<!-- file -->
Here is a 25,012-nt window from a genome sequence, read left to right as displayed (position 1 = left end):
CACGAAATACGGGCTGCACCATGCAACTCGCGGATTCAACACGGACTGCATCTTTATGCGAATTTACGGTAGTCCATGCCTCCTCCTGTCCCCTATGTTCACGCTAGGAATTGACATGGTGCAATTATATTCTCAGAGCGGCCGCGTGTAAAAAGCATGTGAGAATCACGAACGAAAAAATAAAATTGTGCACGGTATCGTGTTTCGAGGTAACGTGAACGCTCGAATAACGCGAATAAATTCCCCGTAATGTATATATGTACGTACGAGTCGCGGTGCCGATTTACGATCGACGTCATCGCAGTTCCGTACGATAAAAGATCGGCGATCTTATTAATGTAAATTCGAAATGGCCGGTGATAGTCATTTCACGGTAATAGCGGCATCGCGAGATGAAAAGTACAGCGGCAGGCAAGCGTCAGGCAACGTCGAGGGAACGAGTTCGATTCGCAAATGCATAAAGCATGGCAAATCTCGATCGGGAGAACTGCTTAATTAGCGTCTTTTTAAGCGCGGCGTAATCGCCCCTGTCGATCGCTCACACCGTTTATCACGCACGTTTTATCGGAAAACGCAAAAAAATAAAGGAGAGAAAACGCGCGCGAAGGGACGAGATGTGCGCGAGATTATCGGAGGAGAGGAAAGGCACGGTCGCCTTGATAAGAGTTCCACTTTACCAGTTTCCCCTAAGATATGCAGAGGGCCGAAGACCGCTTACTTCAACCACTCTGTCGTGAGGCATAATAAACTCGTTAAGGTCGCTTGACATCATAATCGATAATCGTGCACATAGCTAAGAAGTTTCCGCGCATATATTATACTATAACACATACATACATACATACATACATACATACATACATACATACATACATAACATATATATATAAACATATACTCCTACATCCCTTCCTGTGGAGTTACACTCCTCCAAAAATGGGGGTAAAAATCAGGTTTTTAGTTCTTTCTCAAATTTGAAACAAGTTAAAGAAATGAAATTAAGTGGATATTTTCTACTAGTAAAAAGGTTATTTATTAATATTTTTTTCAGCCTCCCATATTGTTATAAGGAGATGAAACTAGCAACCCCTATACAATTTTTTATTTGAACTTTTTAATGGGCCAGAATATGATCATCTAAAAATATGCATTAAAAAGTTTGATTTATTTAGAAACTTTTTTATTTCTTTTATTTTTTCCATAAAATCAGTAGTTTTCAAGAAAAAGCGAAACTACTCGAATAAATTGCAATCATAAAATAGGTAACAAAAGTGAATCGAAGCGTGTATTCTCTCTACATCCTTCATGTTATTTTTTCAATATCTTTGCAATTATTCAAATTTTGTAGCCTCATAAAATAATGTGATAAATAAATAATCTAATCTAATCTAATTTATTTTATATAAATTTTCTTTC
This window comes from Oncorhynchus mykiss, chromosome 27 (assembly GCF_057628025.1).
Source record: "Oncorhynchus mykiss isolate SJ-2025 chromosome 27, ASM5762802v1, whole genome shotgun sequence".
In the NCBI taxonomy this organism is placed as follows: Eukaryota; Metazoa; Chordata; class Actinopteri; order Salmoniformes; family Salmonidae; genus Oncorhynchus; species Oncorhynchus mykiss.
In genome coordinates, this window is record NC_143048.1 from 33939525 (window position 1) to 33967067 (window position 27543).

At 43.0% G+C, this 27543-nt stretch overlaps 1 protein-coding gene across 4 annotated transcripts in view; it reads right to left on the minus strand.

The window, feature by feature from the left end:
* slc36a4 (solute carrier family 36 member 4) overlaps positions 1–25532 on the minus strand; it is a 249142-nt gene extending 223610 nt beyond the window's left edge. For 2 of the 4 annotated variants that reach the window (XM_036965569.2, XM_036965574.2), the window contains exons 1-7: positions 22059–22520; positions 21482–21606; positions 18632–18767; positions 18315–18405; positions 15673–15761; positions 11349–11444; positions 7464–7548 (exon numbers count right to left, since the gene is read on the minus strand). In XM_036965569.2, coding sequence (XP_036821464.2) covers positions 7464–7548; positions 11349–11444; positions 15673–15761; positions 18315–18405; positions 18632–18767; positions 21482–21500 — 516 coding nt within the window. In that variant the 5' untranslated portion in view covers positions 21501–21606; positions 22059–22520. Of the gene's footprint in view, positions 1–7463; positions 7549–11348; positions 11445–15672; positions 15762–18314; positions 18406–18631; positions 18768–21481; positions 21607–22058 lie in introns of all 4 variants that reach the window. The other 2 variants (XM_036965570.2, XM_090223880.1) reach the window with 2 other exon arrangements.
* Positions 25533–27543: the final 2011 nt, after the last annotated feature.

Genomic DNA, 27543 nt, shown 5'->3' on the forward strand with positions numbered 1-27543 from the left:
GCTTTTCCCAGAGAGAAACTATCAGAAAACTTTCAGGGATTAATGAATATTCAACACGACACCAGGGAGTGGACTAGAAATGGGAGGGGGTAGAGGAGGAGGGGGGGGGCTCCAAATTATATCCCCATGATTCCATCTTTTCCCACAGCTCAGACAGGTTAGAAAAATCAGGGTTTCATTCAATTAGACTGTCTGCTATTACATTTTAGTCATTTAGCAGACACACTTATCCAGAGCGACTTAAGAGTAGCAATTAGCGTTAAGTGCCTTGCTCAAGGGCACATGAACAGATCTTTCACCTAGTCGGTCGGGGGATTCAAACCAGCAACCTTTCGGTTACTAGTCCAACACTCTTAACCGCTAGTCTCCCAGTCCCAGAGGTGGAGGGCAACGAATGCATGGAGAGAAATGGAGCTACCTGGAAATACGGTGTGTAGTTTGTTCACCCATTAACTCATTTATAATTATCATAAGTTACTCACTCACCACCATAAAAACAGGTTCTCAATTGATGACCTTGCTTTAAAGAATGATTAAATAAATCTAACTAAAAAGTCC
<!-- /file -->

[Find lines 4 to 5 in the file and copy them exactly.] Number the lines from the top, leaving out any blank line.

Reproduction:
Source record: "Oncorhynchus mykiss isolate SJ-2025 chromosome 27, ASM5762802v1, whole genome shotgun sequence".
In the NCBI taxonomy this organism is placed as follows: Eukaryota; Metazoa; Chordata; class Actinopteri; order Salmoniformes; family Salmonidae; genus Oncorhynchus; species Oncorhynchus mykiss.